CFOs, CAOs, CEOs Most Often Accused of Financial Statement Fraud

December 15, 2009 ( - Corporate financial executives, such as chief financial officers (CFOs), chief accounting officers (CAOs) and controllers, collectively represented 44% of the individuals alleged in 2008 by the Securities and Exchange Commission (SEC) to have committed financial statement fraud, according to a study performed by the Deloitte Forensic Center.

The third annual study of SEC Accounting and Auditing Enforcement Releases (AAERs) titled “Ten Things About Financial Statement Fraud,” indicates chief executive officers (CEOs) represented 24% of executives cited, the same amount as other members of management. According to a press release, directors and general counsel were each identified as subjects of 4% of the AAERs.

However, as Toby Bishop, director of the Deloitte Forensic Center, pointed out: “Nearly one third of the individuals named in the SEC’s enforcement releases alleging financial statement fraud in 2008 were not CEOs or financial executives. They were directors, general counsel or members of management involved in functions such as sales, operations and planning. This shows that it’s not only financial executives who could benefit from an awareness of fraud risks in their organizations, so they can take steps to avoid or reduce them.”

Another key finding of the study is the declining prevalence of revenue recognition fraud. While it was the most common financial statement fraud scheme alleged by the SEC in AAERs from 2000 through 2008, representing 38% of alleged financial statement fraud schemes, the number of such schemes has declined in all but one year since 2003. Revenue recognition fraud represented 30% of such schemes in 2008, down from 33% in 2007.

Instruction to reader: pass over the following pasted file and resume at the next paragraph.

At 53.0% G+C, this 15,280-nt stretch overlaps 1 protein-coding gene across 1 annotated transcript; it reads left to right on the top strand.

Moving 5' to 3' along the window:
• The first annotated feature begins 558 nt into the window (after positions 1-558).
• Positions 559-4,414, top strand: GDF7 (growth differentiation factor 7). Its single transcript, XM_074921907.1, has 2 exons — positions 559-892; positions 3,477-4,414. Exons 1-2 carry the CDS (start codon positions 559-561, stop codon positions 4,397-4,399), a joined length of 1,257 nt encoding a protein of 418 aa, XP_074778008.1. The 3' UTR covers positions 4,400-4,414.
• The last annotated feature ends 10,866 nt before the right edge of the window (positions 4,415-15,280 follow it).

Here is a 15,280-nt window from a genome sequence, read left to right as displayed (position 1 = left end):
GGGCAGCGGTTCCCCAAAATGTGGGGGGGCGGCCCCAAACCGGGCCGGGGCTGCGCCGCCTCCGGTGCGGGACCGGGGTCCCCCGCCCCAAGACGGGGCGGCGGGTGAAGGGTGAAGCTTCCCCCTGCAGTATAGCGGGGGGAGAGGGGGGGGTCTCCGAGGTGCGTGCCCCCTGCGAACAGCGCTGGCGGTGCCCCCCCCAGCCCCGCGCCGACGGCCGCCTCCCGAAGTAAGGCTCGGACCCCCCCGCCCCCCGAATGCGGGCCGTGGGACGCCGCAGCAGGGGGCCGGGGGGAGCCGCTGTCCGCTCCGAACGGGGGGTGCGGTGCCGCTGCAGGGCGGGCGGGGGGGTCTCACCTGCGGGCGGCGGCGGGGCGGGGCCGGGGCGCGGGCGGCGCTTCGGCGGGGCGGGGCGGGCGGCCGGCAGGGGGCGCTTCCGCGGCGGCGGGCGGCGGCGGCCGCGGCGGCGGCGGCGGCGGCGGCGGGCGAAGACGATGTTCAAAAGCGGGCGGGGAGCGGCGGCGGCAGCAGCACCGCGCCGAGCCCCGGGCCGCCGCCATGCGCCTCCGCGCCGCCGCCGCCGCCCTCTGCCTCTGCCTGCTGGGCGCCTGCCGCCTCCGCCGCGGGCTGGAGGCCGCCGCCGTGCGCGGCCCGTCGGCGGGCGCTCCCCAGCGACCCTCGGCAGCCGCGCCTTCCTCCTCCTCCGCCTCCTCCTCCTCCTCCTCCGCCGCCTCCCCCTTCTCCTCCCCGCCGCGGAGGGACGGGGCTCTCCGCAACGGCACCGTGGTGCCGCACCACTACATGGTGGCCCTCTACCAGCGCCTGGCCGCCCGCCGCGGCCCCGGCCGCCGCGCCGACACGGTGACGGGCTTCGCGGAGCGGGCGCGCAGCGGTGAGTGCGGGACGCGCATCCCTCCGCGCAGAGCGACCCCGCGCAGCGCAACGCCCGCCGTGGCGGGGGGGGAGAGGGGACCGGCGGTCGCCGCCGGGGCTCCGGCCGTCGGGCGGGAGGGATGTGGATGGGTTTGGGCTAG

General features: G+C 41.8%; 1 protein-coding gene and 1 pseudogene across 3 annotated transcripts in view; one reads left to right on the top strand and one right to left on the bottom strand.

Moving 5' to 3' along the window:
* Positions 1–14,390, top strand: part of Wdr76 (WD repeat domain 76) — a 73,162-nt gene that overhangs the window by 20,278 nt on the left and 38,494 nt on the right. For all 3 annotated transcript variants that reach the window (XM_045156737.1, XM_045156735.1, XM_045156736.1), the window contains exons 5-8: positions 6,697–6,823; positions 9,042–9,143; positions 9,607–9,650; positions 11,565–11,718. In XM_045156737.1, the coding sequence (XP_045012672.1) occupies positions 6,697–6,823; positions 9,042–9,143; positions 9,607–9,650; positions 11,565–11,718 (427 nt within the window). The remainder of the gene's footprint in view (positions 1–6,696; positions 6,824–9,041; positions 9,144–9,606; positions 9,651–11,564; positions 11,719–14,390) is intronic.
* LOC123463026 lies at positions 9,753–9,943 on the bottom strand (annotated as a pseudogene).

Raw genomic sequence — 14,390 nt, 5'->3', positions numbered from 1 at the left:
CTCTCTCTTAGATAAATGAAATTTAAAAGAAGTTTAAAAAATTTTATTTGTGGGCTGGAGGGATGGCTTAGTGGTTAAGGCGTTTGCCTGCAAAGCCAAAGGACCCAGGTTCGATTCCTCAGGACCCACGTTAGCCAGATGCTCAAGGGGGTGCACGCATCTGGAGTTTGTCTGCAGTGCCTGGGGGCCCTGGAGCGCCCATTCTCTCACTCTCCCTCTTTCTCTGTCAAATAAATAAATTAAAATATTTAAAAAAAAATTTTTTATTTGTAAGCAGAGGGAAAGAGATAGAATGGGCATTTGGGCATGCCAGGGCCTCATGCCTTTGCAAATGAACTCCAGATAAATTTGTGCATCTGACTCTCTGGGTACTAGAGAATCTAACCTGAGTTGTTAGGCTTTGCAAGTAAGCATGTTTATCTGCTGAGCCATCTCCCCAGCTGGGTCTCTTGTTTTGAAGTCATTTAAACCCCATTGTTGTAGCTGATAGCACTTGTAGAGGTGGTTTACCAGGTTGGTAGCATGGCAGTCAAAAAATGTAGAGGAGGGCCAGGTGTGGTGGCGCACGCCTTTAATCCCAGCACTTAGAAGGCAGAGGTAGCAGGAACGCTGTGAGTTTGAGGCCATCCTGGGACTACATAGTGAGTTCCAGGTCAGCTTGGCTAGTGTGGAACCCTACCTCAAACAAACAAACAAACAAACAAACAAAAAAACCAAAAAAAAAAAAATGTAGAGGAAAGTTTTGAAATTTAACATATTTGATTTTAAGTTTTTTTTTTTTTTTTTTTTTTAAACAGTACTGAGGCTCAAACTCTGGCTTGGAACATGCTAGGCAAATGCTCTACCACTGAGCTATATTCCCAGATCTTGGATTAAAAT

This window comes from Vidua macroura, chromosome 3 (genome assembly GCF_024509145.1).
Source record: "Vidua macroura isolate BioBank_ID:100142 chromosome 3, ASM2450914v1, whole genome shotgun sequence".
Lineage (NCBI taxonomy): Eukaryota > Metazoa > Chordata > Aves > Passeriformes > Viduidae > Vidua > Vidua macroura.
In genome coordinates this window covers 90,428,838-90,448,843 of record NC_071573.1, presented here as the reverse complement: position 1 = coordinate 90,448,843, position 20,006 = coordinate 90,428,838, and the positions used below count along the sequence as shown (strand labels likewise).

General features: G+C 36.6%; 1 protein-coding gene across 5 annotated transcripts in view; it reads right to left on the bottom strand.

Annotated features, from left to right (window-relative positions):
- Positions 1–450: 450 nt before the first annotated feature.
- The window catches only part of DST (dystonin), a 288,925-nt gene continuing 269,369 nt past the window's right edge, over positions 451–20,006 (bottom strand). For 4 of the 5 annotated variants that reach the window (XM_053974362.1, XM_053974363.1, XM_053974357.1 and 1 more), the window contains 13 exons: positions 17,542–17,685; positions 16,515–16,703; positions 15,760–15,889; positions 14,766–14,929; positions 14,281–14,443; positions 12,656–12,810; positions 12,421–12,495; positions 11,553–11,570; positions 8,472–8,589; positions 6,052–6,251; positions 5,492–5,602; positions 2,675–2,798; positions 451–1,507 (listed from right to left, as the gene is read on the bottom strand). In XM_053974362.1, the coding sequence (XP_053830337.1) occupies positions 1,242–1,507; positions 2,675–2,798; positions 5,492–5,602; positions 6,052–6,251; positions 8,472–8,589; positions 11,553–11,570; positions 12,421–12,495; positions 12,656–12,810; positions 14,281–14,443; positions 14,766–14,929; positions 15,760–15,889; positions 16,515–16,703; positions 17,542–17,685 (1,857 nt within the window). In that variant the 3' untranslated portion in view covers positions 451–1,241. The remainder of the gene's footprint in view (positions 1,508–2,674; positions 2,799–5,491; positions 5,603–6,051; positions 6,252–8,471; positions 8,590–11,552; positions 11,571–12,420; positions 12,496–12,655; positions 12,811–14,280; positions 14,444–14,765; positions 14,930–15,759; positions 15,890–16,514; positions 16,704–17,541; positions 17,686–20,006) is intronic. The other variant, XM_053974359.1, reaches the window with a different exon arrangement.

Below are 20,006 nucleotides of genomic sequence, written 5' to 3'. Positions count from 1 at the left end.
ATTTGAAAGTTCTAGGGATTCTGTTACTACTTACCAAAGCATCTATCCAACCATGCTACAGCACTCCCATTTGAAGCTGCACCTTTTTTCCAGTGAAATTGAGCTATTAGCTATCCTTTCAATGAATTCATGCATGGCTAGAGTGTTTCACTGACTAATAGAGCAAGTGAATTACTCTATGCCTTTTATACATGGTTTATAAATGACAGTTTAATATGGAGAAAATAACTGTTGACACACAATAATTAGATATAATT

Improper disclosures (18%) and manipulation of expenses (16%) were the other top schemes, which increased in prevalence from 2007 to 2008, according to the press release. In 2007 they represented 13% and 12%, respectively, of financial statement fraud schemes alleged by the SEC.

In 2008 technology, media and telecommunications (30%) and consumer business (29%) had the greatest proportion of financial statement fraud schemes alleged by the SEC, followed by financial services (18%) and life sciences and health care (12%). Compared to 2007, alleged fraud schemes in technology, media and telecommunications decreased by 6 percentage points, while there were increases in the consumer business (8 percentage points) and financial services industries (5 percentage points) in 2008.

The study can be downloaded from